Kevin Starr was by no means a household name in California, having nowhere close to the high profiles of the state’s entertainers, sports figures and politicians.
However, the outpouring of respect, admiration and genuine affection after Starr’s untimely death Saturday attests to his unparalleled standing among those who appreciate California’s unique evolution from a backwater of the Spanish empire to a society with global economic power and cultural impact.
Starr, a native son who rose from poverty to become the state’s premier historian, not only loved California but understood it like no other. He conveyed both that affection and that knowledge in a series of well-researched and well-written books that should be required reading for anyone who hopes to grasp the state’s place in humankind.
Gov. Jerry Brown said it well, that Starr “captured the spirit of our state and brought to life the characters and personalities that made the California story.”
What made Starr’s lifework particularly valuable and enduring was his insistence on unflinchingly telling the bad as well as the good, and his seeing California not as a finished product but – accurately – as a continuous work in progress, understanding that the only constant about California is that it constantly evolves.
Nor was Starr an ivory tower academic. He not only wrote flowing narrative, making California’s colorful history jump out of the pages with a sense of you-are-there intimacy and immediacy, but delivered equally compelling lectures.
Moreover, he was involved in public life himself, including a remarkable stint as the state librarian.
As the current librarian, former journalist Greg Lucas, put it: “His love for California and his breadth of knowledge about the Golden State’s magic and unique diversity was obvious not just in his speeches and lectures as a professor but also in casual conversations.”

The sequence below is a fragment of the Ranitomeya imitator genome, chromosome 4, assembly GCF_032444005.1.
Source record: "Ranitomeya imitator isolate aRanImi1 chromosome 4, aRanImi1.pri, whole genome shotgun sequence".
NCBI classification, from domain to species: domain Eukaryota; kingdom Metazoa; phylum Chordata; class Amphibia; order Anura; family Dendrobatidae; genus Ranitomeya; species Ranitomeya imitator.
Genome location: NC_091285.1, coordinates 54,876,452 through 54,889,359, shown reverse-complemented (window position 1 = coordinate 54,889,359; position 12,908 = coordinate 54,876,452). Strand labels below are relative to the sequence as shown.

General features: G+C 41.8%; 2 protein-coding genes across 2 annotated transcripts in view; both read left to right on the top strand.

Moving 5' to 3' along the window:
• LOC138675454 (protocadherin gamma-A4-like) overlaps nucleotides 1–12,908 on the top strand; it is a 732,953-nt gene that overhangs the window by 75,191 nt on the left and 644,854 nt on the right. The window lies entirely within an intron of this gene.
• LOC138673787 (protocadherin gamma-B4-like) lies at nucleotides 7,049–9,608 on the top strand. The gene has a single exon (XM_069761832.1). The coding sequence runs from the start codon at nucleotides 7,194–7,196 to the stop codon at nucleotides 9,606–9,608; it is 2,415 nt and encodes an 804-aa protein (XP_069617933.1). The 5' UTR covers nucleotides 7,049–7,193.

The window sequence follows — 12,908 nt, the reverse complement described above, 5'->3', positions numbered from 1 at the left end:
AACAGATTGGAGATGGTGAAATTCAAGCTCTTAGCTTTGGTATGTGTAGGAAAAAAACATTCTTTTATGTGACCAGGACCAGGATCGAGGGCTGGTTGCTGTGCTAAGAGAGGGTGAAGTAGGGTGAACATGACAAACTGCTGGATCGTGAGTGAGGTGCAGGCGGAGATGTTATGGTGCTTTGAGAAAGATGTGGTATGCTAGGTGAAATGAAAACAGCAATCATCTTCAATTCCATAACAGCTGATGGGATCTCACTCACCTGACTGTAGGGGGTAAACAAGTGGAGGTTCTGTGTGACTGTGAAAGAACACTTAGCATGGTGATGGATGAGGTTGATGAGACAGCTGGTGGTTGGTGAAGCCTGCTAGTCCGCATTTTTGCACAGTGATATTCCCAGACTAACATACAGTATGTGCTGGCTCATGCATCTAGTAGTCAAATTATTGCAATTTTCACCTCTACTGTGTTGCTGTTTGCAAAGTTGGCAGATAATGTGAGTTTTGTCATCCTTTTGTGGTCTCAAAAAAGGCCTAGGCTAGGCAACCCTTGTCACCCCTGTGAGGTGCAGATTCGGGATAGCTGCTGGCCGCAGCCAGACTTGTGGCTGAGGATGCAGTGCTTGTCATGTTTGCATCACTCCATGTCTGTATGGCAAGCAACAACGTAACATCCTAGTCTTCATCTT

This writer can attest to that and also to Starr’s continuing interest in the state’s political evolution, and his concerns about whether its contemporary politicians were capable of dealing with California’s many difficult issues, ranging from water to public education.
“Politics as a professional activity is dead,” he said in 2011. “It’s now amateur night.”
One incident demonstrates just how involved in politics Starr could become. In the late 1980s, he became the public face of a campaign to reject a ballot measure for construction of a new baseball park in San Francisco.
The city’s political leaders who were sponsoring the measure were incensed that it lost and tried to criminally prosecute Starr and several other opponents, who believed – perhaps wrongly – that the city’s Candlestick Park should be refurbished instead.
One would have hoped that Starr would stick around for another couple of decades to continue his exploration of “America and the California Dream,” as his five-volume series of books about the state’s history is called. Alas, he was felled by a heart attack at age 76.
Now one wonders whether there’s anyone out there to pick up where he left off.